What do I do if my card gets stolen?If your card is stolen (or lost), call 1-800-240-8100 to report it. The card will be immediately deactivated and you'll get a new one in the mail — however, you will be charged a $7.50 fee for the replacement card, and a $17.00 fee for priority shipping.
If the card is just misplaced and you think you'll recover it, you can lock it without deactivating by logging into your account at EIPCard.com, the same site you use to activate your card and check your balance.And remember: The government communicates through mail only. It will not call or email you. If you get a call or email asking for information, it's a scam.Advertisement
Can the government track the purchases I make?
No, the government won't track the purchases you make — in fact, it's illegal to do so. Federal law says that under normal circumstances, the government can't ask the card issuer about your activity unless you have given written permission to do so.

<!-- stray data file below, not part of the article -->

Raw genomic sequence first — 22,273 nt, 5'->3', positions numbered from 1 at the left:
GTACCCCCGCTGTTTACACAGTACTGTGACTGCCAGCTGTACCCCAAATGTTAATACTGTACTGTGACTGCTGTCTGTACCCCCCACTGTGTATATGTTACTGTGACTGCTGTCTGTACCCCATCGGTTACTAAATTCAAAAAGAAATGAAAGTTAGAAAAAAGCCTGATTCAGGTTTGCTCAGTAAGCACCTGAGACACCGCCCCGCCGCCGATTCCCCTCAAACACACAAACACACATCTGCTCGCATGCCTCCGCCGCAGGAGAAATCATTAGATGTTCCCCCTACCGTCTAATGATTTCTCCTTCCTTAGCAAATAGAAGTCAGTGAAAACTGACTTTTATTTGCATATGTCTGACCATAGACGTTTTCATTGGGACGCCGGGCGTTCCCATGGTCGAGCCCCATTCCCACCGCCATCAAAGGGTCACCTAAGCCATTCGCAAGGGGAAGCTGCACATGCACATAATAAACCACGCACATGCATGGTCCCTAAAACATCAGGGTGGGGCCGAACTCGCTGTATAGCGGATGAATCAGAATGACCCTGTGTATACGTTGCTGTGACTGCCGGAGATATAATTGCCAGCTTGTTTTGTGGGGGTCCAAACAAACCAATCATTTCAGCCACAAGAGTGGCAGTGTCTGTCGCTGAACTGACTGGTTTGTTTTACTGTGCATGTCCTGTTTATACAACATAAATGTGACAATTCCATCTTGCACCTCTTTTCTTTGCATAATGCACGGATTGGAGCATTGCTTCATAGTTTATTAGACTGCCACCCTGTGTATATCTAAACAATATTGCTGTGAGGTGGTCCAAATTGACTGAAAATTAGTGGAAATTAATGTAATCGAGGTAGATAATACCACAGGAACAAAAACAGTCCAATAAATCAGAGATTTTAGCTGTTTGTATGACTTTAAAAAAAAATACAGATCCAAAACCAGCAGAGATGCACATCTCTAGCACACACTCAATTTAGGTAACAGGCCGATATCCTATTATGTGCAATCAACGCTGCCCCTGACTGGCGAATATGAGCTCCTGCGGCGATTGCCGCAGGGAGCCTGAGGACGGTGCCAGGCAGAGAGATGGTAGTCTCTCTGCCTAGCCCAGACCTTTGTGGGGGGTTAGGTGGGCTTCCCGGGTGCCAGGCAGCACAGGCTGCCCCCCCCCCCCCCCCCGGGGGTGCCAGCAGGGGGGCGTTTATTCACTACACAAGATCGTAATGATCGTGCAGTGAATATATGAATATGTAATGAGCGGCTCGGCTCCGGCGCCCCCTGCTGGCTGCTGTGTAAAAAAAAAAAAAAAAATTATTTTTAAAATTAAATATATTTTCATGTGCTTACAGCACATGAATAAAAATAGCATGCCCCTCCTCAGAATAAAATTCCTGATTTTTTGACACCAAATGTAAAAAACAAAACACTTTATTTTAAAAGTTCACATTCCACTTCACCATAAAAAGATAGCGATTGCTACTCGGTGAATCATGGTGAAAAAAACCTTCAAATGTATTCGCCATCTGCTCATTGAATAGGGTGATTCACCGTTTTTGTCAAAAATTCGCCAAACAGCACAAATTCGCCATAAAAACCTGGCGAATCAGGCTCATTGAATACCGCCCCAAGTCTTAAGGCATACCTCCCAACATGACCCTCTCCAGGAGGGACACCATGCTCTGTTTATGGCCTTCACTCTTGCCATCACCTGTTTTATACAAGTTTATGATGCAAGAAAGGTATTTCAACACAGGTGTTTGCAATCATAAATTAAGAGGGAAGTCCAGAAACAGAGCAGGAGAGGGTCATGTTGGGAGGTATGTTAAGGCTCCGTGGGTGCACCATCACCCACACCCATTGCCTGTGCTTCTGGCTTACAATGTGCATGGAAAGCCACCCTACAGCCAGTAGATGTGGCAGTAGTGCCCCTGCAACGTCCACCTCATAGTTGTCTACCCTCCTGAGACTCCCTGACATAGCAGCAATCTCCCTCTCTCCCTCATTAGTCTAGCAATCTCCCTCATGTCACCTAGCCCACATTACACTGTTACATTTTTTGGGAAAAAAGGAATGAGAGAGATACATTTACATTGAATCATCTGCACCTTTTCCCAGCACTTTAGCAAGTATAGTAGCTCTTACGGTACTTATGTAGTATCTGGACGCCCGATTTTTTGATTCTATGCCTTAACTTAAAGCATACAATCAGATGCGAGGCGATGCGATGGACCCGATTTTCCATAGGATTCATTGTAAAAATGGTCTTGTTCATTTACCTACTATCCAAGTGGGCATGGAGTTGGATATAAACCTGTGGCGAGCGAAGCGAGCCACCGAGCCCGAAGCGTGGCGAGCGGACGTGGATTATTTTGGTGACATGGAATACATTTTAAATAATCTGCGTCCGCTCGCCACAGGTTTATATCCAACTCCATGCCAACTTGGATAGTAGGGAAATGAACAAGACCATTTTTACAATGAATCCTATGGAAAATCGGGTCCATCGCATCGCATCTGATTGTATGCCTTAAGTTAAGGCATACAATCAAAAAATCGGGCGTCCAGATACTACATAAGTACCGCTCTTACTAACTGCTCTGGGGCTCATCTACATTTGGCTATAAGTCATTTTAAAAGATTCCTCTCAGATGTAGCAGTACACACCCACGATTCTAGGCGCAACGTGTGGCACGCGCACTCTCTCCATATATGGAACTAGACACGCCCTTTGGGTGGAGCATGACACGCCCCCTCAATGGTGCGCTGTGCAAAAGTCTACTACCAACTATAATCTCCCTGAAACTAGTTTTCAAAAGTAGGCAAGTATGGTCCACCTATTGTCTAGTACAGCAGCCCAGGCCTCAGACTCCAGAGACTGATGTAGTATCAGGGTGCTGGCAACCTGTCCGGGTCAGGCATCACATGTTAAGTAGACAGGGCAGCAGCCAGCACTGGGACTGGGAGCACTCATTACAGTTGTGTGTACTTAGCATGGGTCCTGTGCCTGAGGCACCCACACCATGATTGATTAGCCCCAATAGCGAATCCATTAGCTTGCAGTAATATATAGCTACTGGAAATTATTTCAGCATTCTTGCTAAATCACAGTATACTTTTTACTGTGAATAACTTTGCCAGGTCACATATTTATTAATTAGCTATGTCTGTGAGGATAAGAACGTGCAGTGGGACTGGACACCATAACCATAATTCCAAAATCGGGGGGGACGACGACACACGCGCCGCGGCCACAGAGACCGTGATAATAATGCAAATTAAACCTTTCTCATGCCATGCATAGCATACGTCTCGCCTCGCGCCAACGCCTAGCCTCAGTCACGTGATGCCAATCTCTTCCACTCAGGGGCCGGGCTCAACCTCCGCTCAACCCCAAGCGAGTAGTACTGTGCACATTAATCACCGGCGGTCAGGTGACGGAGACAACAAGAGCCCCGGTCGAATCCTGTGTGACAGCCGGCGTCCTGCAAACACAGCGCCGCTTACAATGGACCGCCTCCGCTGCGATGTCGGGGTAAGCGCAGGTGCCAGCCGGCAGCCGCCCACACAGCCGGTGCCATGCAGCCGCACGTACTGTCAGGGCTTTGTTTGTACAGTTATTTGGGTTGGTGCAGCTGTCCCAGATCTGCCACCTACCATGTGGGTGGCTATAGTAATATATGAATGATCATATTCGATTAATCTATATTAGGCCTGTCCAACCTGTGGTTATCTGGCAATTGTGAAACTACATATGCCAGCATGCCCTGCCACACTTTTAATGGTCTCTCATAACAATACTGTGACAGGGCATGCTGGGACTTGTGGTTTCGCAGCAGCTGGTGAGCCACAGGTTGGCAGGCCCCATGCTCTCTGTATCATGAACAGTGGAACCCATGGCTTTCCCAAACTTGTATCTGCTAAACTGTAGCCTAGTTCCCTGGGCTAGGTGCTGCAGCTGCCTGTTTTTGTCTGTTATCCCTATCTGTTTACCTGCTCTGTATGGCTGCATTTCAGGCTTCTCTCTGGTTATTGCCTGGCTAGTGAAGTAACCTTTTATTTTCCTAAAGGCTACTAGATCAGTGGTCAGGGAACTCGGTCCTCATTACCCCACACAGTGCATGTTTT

How much money will I get?The relief payments are largely based on adjusted gross income reported on 2018 and 2019 tax returns. Anyone with a Social Security number who isn't claimed on someone else's tax return as a dependent — and earns below $99,000 as a single filer, $198,000 as a joint filer, and $136,500 as a head of household filer — is in line to receive a payment. Nonfilers and people who receive federal benefits also get payments. Couples who file jointly could get up to $2,400, and individual filers can get up to $1,200, plus an extra $500 a child under age 17.Advertisement
How can I make sure I'm using all the money on my debit card?
To check your balance, you can log on to EIPCard.com, or call 1-800-240-8100 to hear your balance from an automated system.
The EIP Card is a prepaid debit card, not a gift card — you shouldn't end up with a small, pesky sum you can't use. If you spend the money on your card and end up with a few dollars left, you can withdraw the remaining sum in cash.
How is the EIP Card different than a credit card?Prepaid debit cards are not credit cards. You are not borrowing money from a bank or the government and you won't have to pay any of it back. Spending the money available on your card will not affect your credit score. Advertisement
The EIP Card is slightly different than a traditional debit card — instead of drawing funds from a checking account, each purchase is deducted from the remaining balance on the card.